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Tracey Steer enjoyed occasional wine with dinner during her pregnancies with Oliver and Ava Scarlett Gravel.
Tracey Steer enjoyed occasional wine with dinner during her pregnancies with Oliver and Ava Scarlett Gravel.

Mom's light drinking may not harm fetuses, study suggests Add to ...

When she was just a few weeks pregnant, Tracey Steer had an appointment with her gynecologist. When he asked if she was drinking wine, she said yes.

"He gave me the stink eye and was all upset about it, so I stopped telling him that I did," she recalls.

Wine with dinner was part of her Montreal lifestyle, Ms. Steer says, and she didn't want to give it up during either of her pregnancies. Seven years later, the 38-year-old has two kids she describes as bright, charming and delightful.

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Since the first research on fetal alcohol syndrome (a condition that can involve physical defects, behavioural problems and learning disabilities) in the seventies, most baby books and obstetricians and gynecologists have reached consensus that expectant mothers shouldn't drink.

But a new study published in the British Medical Journal suggests children born to mothers who are light drinkers while pregnant are just as well-adjusted behaviourally and intellectually as children born to mothers who avoided alcohol during pregnancy.

In fact, the study of 11,513 children suggests that the ones whose mothers drank once or twice a week were 30 per cent less likely to have behavioural problems than children whose moms were sober throughout pregnancy.

But the findings of the study - led by London epidemiologist Yvonne Kelly from the University College London - are complex.

Dr. Kelly and her team looked at mothers - all of whom participated in the major Millennium Cohort Study - who were light drinkers (one to two units a week), moderate (three to six a week) and binge or heavy (seven or more a week), as well as women who never drank and those who abstained from drinking during pregnancy.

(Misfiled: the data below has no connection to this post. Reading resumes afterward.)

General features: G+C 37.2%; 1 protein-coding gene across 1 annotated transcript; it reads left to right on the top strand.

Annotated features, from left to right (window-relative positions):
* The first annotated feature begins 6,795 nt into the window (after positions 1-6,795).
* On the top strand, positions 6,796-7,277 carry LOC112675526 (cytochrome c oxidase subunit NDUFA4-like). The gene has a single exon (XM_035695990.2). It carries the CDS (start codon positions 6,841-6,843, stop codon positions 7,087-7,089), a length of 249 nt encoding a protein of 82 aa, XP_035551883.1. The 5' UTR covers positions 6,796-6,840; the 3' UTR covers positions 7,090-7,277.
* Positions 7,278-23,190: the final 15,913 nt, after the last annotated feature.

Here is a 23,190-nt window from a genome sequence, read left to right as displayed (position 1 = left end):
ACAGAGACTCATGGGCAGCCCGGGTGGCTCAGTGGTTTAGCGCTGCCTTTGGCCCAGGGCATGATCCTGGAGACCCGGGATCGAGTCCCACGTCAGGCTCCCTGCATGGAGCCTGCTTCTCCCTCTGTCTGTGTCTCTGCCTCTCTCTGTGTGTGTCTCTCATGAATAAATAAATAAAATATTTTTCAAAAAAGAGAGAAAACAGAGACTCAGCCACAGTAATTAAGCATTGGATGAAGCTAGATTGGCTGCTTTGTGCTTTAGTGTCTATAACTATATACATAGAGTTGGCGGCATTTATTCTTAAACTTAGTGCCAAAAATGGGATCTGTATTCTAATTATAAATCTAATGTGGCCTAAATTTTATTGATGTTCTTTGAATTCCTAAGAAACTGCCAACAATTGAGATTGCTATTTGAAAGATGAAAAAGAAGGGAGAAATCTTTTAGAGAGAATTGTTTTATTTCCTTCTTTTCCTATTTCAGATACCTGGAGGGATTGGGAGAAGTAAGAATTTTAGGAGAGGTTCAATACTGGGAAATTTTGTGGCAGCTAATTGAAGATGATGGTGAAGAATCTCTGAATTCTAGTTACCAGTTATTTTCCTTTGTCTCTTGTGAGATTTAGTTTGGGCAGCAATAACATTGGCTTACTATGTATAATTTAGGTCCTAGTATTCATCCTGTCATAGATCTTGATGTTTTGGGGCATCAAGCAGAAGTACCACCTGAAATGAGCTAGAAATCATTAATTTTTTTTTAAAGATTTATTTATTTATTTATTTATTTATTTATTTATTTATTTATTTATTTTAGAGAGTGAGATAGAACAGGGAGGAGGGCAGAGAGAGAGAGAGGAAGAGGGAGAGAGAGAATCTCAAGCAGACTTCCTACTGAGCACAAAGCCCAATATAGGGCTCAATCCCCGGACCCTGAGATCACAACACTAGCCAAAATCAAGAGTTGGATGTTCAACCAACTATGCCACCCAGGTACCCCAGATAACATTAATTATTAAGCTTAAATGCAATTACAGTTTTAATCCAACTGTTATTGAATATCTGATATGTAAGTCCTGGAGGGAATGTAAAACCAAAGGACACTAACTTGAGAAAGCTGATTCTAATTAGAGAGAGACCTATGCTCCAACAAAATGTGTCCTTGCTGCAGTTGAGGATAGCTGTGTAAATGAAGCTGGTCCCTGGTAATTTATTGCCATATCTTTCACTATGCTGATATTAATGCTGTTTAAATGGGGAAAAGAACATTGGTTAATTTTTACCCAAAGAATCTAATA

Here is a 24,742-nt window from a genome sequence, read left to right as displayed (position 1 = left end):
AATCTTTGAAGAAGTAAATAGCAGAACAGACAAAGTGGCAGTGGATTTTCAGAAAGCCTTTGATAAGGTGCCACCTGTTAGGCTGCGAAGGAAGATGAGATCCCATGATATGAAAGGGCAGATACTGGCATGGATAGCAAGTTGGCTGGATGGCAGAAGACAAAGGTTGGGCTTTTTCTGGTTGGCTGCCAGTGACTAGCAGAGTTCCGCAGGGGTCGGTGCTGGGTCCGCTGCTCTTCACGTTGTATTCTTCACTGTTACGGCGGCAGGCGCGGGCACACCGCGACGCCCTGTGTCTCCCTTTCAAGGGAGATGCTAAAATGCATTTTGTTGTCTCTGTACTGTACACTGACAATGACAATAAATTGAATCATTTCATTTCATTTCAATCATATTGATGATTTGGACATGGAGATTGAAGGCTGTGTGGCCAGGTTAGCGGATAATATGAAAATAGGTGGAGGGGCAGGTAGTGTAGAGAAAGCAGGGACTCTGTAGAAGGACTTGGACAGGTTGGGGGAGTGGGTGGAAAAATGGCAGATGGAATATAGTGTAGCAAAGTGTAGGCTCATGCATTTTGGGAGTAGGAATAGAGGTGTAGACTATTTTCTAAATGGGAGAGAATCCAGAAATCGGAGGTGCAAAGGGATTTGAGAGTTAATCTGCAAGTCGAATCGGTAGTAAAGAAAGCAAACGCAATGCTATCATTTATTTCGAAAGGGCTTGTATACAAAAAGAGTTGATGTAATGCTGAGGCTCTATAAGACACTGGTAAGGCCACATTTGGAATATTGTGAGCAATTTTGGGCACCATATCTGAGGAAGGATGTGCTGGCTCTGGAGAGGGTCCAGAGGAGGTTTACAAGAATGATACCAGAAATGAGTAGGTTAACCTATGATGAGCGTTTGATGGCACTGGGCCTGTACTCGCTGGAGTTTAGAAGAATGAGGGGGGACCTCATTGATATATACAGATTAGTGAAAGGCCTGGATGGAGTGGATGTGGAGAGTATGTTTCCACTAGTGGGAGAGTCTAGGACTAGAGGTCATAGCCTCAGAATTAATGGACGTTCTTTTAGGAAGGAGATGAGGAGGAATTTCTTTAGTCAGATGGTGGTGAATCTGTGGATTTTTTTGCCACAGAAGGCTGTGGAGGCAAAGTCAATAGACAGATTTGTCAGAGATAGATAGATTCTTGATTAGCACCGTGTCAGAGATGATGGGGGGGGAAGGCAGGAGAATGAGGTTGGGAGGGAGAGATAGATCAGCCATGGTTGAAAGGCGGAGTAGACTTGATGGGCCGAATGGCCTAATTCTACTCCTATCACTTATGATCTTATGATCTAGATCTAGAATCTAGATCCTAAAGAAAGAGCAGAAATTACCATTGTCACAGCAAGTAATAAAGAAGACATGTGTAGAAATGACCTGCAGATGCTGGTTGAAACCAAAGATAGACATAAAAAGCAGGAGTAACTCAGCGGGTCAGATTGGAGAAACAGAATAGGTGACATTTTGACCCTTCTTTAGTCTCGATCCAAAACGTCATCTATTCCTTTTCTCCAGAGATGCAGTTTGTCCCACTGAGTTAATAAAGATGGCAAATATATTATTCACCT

When the children were 5, researchers tested their behavioural and intellectual development.

While the children whose mothers were light drinkers did better than those who abstained, the takeaway message isn't that drinking is good for the fetus, Dr. Kelly says.

Expectant mothers who were heavy drinkers had children "who were more likely to have hyperactivity, conduct and emotional problems" than those born to mothers who didn't drink at all, the study notes.

Another important consideration: "The children whose mums report drinking low levels are more economically and socially advantaged compared to other groups," Dr. Kelly points out.

If children grow up in such a milieu, says Gideon Koren, director of Toronto's Hospital for Sick Children's Motherisk program, "they're generally more resilient kids."

Dr. Kelly says guidelines have been written for pregnant women based on research into the negative effects of heavy drinking.

"It wasn't until recently that people started to look at moderate or low levels of alcohol consumption," she says. "It's politically, morally and emotively charged."

Ms. Steer, a stay-at-home mom and blogger, grew up with a father who was an obstetrician/gynecologist so she wasn't nervous at all about pregnancy. She found books such as the famous What to Expect When You're Expecting to be fear-mongering "malarkey."

They told her not to dye her hair, use a sauna, eat salami or drink a drop of alcohol - behavioural changes she said were unnecessarily extreme.

"I just think that's made people hypersensitive about what they can control. I'm not saying that you can't control fetal alcohol syndrome - of course you can - I feel like there are people who don't enjoy their pregnancies because they abstain from things they normally like to do," she says.

Because she imbibed now and then, she says, she was able to relax and enjoy her pregnancies.

"If you're worried about [the effects of drinking] that's the worst thing," Ms. Steer says. "The stress is probably worse than the alcohol."

But Dr. Koren says not enough research has been done for women to take such liberties with drinking if evidence supporting its benefits isn't conclusive.

"There's something very spoiled in that type of argument," Dr. Koren says. "Unless it conveys benefit - vitamins and maybe unsaturated fatty acids - then I do not concur with that claim," he says.

"How much is too much when we don't know the true threshold?" he asks. "It's a matter of being precautious."

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